The big question for planners since the outset of the pandemic has been how cities and communities will change, and what role planners will take in implementing those changes. Here are four potential ways for urban planning to respond to the crisis.
(Opinion) After devoting more than a century of planning and engineering effort to the movement and storage of cars above all other considerations, U.S. cities have suddenly, temporarily shifted priorities.
A new cease-and-desist zone, meant to control the activities of house flippers, is under consideration in the Brooklyn neighborhood of East New York, as well as state laws that would increase the real estate transfer tax.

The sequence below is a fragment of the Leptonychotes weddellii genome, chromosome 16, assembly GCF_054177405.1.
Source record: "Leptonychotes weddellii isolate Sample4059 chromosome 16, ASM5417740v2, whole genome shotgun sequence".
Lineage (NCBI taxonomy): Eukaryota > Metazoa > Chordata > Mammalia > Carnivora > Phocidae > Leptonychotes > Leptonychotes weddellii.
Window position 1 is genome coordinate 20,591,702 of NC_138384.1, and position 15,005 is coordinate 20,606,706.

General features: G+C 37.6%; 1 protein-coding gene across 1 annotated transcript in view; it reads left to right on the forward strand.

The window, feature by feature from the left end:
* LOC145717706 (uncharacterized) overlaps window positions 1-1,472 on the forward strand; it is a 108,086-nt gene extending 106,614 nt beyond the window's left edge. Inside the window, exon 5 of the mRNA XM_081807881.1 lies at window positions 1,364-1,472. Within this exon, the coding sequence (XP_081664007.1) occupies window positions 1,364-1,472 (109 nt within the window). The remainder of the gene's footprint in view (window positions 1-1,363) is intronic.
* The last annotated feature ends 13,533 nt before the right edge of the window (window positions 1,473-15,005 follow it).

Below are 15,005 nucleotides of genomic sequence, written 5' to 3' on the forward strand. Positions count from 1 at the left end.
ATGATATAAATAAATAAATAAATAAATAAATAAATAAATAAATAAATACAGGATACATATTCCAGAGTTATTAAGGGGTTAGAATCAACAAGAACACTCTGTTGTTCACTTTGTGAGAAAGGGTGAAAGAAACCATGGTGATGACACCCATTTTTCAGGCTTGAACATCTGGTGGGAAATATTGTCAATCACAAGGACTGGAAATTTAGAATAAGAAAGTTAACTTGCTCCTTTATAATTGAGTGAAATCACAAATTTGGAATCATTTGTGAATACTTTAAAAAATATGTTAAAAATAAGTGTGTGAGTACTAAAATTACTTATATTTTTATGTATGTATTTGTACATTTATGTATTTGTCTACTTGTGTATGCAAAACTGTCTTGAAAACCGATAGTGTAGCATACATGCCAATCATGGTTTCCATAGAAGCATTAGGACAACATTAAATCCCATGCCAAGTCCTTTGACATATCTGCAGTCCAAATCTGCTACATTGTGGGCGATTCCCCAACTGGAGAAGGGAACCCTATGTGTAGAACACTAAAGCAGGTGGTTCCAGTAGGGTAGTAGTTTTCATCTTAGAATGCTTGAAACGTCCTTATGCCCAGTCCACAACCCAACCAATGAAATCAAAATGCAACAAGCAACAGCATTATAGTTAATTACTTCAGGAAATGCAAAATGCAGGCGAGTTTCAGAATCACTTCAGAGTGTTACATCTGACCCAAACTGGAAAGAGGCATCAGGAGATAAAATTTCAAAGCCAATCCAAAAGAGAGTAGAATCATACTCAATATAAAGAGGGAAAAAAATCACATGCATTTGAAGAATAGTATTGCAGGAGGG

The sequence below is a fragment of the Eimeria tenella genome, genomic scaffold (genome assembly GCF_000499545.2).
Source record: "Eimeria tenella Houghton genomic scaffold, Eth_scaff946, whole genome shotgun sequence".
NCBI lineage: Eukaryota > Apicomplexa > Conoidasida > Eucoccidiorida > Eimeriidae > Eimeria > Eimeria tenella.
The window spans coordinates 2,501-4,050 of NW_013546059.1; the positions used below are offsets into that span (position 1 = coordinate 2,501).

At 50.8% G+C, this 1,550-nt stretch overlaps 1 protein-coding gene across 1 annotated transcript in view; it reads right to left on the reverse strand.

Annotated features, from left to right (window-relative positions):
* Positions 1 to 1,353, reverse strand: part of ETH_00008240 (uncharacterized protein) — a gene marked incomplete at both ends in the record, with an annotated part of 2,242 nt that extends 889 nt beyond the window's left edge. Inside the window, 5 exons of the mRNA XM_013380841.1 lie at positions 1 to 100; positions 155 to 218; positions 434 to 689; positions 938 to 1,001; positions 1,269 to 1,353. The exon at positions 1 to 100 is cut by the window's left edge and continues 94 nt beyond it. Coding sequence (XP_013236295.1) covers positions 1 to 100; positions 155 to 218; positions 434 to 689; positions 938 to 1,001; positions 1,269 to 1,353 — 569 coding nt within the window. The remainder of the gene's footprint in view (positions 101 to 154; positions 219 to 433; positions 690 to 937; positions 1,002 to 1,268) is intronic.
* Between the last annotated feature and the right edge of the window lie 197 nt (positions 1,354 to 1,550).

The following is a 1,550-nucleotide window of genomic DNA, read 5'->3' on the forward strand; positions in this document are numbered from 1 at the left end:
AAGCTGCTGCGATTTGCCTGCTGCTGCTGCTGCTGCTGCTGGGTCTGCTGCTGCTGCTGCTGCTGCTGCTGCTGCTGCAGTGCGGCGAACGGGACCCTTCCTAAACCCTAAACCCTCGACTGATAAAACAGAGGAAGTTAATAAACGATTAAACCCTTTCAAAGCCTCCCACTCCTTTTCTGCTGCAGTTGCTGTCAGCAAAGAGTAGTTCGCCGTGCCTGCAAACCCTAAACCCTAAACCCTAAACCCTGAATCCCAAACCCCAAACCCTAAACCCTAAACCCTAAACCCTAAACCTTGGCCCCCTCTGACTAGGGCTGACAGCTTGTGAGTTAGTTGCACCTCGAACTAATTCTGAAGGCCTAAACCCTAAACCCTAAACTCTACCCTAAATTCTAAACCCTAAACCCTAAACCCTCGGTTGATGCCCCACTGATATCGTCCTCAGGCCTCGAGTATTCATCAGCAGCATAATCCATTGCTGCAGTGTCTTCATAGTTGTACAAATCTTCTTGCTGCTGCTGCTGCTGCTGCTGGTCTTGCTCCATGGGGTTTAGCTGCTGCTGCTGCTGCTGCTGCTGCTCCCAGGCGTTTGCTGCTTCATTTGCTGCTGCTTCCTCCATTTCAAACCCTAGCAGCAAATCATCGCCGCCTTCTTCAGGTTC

Rezoning has resulted in the loss of affordable housing in areas like the South Bronx, and any proposals need to consider the long-term racial equity impacts, according to a recent report by Churches United for Fair Housing.
Residents are arguing that a Williamsburg development would negatively affect the neighborhood. But it’s a grassroots effort to protect the status quo in a neighborhood where gentrification benefited them.
The A’s want to build a new stadium, housing, and office space on waterfront property in Oakland. However, the project would involve massive corporate handouts and threaten the jobs and housing of African-American residents.